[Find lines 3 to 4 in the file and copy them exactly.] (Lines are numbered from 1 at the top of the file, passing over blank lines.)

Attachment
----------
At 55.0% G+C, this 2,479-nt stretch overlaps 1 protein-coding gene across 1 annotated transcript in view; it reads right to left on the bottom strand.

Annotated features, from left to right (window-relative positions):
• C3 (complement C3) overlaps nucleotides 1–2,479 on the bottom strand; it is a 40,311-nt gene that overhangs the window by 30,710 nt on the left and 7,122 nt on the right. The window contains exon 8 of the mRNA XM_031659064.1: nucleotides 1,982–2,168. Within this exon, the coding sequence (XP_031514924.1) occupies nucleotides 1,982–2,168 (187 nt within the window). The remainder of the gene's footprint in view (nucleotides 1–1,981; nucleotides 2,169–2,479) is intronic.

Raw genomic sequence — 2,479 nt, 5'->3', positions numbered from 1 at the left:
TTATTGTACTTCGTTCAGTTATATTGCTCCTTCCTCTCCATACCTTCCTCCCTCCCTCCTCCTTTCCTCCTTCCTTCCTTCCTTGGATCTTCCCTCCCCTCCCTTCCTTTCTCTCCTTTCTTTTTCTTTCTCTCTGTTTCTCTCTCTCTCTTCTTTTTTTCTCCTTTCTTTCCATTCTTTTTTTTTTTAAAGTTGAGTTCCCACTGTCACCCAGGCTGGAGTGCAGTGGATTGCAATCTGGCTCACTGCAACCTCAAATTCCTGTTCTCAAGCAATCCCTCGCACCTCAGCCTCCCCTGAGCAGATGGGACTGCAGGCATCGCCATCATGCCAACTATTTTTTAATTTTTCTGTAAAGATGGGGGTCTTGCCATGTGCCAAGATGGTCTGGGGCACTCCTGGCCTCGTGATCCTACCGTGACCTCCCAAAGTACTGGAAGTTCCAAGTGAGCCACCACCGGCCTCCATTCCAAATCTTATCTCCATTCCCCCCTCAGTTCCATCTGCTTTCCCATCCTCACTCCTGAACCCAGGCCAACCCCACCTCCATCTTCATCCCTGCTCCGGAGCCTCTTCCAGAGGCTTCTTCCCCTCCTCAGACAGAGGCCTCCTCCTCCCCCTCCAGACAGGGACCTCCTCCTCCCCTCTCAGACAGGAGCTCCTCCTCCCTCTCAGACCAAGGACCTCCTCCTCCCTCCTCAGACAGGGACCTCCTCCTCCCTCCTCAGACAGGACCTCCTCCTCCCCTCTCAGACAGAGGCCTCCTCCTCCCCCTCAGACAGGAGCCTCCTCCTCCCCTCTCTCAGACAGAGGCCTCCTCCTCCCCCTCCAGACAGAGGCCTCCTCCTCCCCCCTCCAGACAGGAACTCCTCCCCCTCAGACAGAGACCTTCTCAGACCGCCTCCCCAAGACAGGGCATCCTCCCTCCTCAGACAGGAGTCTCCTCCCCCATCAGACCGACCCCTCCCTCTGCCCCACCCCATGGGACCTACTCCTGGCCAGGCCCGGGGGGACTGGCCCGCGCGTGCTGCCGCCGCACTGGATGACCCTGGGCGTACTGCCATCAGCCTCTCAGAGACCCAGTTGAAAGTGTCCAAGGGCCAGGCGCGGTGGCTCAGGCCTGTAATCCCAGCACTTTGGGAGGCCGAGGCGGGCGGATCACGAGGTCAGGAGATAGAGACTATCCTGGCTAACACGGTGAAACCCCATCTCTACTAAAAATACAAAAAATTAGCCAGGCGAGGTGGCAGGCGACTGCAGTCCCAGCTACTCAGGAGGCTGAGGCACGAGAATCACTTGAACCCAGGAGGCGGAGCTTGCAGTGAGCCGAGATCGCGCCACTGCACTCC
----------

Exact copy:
• C3 (complement C3) overlaps nucleotides 1–2,479 on the bottom strand; it is a 40,311-nt gene that overhangs the window by 30,710 nt on the left and 7,122 nt on the right. The window contains exon 8 of the mRNA XM_031659064.1: nucleotides 1,982–2,168. Within this exon, the coding sequence (XP_031514924.1) occupies nucleotides 1,982–2,168 (187 nt within the window). The remainder of the gene's footprint in view (nucleotides 1–1,981; nucleotides 2,169–2,479) is intronic.

Raw genomic sequence — 2,479 nt, 5'->3', positions numbered from 1 at the left: